Rubs are the hot thing for seasoning food. Dry rubs are exactly that -- dry (or mostly dry) mixtures of herbs, spices and salt that are rubbed on foods. Sometimes they contain a little oil or have prepared mustard mixed in so that they are damp rather than truly dry. Wet rubs are a cross between a marinade and a dry rub and sometimes contain vinegar or other tenderizing agents.
Almost anything can be used as a rub, including Cajun/Creole seasoning, seasoned salt, KC Masterpiece Barbecue Seasoning and Mrs. Dash or other salt-free seasonings. Emeril Lagasse has a new line of rubs for fish, chicken, steak and pork that are quite delectable. Nantucket Spices rubs are top of the line, and many specialty shops carry specialized rub blends, especially when summer hits.
That said, making your own herb and spice rub is easy, inexpensive (depending on the state of your spice rack!) and enables complete control over salt, sugar and preservatives in the recipes. Homemade blends also allow you to control the level of heat in the blend for children or for adults with sensitive palates.
- Choose your seasonings.
Rub the meat. First, rub a thin layer of mustard or oil all over the meat or fish if the rub consists of completely dry ingredients. Take some of the seasoning mixture of your choice and sprinkle evenly over the meat. Literally rub it in. The massaging both tenderizes meat and ensures that the seasonings penetrate well. If preparing chicken, either remove skin or make sure to loosen it and rub underneath to flavor the meat and not just fat (to do this on a whole chicken, slide fingers under the top skin at the cavity and lift skin from breast. Cut a slit on each side where the legs are attached and make sure to get seasoning down there too!).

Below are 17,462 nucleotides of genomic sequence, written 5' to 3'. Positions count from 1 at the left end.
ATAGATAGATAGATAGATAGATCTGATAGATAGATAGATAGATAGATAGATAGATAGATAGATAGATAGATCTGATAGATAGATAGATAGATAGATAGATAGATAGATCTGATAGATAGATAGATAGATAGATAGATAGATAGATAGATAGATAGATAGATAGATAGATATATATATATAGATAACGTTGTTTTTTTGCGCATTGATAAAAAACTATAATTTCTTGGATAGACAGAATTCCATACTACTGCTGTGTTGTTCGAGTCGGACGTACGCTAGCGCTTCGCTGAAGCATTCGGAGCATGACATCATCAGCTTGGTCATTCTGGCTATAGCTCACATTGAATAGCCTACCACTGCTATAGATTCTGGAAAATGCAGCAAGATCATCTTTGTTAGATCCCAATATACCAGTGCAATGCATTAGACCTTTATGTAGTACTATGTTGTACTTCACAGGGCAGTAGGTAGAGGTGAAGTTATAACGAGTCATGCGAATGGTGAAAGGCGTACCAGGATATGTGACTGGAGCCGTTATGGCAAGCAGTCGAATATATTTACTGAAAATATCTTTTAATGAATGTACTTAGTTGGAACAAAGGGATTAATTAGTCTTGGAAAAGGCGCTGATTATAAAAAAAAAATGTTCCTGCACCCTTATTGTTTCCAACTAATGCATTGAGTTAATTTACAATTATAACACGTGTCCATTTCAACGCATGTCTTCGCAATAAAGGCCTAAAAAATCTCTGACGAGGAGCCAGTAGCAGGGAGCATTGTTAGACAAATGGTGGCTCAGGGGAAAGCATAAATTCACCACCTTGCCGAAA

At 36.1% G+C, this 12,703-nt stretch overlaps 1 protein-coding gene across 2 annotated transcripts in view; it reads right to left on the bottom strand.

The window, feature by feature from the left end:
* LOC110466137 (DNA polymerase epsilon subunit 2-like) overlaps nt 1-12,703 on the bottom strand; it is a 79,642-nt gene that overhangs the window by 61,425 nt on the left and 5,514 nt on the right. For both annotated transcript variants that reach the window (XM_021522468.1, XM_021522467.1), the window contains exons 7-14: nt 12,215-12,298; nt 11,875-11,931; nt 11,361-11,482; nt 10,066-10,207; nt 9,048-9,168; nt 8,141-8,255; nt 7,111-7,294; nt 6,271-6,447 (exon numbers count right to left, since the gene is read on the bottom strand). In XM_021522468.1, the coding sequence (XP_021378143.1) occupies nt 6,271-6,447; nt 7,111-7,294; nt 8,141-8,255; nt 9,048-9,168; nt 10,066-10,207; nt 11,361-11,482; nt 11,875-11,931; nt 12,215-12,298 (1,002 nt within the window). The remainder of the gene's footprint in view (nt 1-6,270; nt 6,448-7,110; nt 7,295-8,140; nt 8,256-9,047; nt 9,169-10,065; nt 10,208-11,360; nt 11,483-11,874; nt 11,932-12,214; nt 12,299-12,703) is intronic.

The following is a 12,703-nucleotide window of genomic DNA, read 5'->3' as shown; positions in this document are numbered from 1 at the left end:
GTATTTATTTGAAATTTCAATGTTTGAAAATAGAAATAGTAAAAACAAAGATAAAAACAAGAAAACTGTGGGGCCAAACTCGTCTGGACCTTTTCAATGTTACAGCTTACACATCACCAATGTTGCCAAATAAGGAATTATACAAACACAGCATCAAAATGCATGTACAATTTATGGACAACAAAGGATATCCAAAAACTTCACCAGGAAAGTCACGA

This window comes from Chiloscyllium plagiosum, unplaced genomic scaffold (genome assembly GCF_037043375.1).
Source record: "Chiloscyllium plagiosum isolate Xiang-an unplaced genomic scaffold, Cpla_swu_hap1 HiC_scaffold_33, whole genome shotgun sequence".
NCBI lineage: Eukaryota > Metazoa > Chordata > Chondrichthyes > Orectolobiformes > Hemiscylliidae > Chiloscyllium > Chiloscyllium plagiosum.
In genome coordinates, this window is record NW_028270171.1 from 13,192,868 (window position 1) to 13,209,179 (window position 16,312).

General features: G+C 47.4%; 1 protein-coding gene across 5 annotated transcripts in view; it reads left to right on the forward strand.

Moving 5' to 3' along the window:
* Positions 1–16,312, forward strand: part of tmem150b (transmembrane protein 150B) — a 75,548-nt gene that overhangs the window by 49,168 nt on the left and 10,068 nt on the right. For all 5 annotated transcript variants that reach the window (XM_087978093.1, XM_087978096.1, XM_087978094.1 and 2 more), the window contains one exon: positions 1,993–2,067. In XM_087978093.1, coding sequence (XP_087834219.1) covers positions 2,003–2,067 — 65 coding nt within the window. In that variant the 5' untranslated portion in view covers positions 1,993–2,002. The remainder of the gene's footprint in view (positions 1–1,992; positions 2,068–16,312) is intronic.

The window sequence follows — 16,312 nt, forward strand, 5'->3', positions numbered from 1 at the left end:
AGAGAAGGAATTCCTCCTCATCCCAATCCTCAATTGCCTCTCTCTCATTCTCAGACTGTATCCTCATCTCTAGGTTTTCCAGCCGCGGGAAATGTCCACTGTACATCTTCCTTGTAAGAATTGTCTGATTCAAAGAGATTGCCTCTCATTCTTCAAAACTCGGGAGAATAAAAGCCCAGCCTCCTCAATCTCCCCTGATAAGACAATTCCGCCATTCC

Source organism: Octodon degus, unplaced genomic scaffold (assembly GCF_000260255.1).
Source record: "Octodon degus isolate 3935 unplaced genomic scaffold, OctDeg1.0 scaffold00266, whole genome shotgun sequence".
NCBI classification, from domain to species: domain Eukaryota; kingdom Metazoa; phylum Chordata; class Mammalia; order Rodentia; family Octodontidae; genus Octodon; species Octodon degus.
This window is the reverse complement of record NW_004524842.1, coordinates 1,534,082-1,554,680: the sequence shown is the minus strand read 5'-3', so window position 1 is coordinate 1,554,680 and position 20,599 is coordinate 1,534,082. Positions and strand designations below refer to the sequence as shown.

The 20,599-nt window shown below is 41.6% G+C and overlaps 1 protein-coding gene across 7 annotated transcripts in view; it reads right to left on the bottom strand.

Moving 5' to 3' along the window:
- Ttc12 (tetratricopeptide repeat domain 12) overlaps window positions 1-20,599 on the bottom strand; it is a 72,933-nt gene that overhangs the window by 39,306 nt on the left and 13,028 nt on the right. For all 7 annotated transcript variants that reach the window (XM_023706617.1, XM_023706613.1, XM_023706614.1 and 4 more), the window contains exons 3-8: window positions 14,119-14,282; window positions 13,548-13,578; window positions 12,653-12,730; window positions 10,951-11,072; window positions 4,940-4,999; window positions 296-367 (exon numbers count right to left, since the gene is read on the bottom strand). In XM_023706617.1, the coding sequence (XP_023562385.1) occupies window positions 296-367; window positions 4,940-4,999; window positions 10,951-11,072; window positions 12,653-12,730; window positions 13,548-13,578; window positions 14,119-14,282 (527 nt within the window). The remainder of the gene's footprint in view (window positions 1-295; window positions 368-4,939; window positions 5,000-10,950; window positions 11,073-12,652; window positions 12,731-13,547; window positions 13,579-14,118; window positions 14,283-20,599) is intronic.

Let meat sit for seasonings to absorb. Fish should be rubbed or marinated no more than 15 minutes before cooking, but chicken, pork and beef can sit in their seasonings for up to two days in the refrigerator as long as they are wrapped in plastic. The longer the seasonings sit, the better the flavor!
Cook by method of your choice. Grilling works well for any of the above options except the smokehouse pork, which needs about 8 hours to cook on very low heat -- longer than most people want to grill -- and is best done in a slow cooker or in the oven on 250.
- For those with milder taste: gather one tablespoon each of garlic powder, onion powder, thyme, rosemary, grated lemon or orange peel and black pepper, and then combine with three tablespoons of salt. The result is a great seasoning for fish, chicken or pork. For extra oomph, rub the meat or fish with a thin layer of Dijon mustard before sprinkling seasonings on and rubbing in.
- Caribbean rub for fish, chicken or pork: in a food processor or chopper, combine two cloves fresh garlic, one teaspoon allspice, one teaspoon cayenne pepper, one teaspoon grated lime peel and one tablespoon grated orange peel. Pulse to combine and stir in two tablespoons sugar and one tablespoon salt. For extra heat, add habanero, Scotch bonnet or jalapeno chiles.
- French inspired rub for chicken or firm fish: combine two tablespoons of Dijon mustard, one teaspoon dried tarragon, two tablespoons fresh flat-leaf (Italian) parsley, salt and pepper to taste and two cloves garlic in an electric chopper. Alternatively, crush garlic and herbs with a mortar and pestle and then stir in mustard.
- Classic smokehouse rub for pork or beef: Mix together one cup sugar (half white and half brown), one-half cup salt, one tablespoon black pepper, one tablespoon paprika, one and a half teaspoons cayenne pepper, one-half teaspoon ground cumin and a few drops of liquid smoke. Rub this mixture all over your pork roast and let it sit overnight in the fridge.